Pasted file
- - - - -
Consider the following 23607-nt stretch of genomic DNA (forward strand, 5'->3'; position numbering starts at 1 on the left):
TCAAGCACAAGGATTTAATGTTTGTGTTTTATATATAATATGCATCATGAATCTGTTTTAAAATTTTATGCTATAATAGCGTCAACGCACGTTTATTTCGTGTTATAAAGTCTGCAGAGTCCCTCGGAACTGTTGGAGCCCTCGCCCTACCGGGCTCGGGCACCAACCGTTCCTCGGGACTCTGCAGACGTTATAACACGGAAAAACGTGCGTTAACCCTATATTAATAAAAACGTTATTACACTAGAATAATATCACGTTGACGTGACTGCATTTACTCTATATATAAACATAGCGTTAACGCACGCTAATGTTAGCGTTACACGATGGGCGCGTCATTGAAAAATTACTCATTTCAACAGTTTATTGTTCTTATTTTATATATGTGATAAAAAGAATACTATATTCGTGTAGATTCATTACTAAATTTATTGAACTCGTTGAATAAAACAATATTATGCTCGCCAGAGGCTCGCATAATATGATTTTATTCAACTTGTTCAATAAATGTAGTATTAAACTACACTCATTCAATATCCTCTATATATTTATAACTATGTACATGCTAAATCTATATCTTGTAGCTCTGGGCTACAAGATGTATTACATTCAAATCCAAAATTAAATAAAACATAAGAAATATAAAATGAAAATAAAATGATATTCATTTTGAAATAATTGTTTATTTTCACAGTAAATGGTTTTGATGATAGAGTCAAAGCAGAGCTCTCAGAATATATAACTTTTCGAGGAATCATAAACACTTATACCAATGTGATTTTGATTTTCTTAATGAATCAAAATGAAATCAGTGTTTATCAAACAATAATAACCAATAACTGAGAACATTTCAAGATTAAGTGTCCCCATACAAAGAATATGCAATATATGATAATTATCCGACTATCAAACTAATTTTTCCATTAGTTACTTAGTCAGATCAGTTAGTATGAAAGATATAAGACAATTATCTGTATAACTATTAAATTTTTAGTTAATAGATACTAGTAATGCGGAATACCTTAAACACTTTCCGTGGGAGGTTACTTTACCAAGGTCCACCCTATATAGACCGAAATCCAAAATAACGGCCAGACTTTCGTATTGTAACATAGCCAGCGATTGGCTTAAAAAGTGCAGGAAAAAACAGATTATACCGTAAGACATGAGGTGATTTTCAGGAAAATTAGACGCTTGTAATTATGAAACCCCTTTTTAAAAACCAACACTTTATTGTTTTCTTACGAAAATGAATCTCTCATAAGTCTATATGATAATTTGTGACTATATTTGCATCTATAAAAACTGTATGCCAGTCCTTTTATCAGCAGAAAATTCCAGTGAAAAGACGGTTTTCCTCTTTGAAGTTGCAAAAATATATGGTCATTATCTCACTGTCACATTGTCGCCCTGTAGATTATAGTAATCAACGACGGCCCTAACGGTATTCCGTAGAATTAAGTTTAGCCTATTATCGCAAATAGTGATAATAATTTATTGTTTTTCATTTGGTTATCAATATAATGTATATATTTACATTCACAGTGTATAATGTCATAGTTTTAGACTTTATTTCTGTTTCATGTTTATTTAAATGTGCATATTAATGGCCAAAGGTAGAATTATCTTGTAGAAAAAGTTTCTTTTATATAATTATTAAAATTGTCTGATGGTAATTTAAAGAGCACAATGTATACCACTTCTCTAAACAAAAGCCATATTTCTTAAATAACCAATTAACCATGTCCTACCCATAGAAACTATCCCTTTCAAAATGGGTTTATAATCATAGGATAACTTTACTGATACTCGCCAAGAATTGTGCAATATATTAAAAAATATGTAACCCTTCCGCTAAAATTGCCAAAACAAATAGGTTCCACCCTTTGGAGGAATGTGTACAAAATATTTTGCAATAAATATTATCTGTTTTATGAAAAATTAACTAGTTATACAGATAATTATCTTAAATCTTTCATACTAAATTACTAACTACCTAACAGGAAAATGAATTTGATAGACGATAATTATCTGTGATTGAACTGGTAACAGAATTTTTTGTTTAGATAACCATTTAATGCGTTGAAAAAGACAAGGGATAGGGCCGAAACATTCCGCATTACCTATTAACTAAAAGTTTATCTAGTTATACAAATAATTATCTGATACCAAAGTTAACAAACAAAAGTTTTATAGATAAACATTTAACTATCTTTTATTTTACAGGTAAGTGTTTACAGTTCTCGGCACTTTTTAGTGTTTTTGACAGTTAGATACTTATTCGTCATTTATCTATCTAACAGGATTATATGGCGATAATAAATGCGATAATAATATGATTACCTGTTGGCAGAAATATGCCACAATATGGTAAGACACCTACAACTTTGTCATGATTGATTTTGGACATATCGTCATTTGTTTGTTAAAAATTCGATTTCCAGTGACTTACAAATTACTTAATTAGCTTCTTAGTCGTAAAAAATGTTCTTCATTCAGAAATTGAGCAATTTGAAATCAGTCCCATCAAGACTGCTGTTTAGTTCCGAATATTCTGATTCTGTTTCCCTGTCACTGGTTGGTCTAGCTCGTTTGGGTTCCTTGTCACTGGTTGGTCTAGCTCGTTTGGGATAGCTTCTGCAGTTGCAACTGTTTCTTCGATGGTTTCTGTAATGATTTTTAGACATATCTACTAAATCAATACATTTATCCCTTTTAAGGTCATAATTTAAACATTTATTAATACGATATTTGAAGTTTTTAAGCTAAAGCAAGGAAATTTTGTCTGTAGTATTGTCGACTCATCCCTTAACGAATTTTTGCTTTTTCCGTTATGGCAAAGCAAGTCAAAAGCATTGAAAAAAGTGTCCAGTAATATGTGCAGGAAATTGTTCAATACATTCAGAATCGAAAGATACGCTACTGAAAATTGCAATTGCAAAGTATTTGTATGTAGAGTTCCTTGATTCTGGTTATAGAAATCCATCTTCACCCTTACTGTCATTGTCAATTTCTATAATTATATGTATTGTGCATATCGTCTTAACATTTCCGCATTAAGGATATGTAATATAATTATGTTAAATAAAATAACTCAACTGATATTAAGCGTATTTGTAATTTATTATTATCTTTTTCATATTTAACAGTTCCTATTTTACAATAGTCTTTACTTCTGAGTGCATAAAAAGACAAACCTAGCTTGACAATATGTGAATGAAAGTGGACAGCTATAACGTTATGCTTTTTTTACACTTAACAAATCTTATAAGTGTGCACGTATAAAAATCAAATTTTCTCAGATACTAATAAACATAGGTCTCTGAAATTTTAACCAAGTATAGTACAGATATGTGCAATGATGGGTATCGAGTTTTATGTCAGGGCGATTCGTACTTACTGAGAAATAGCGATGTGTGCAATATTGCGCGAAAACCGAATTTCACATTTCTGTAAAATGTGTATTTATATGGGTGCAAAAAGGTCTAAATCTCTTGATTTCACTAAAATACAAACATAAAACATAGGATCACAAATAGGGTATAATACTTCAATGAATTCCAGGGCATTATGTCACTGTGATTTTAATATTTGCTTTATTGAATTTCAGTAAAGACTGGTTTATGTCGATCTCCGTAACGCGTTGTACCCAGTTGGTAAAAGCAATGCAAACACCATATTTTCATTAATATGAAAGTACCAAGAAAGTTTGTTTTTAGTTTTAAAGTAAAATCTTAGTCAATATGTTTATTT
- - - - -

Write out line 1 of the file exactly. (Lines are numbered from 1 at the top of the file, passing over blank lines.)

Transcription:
Consider the following 23607-nt stretch of genomic DNA (forward strand, 5'->3'; position numbering starts at 1 on the left):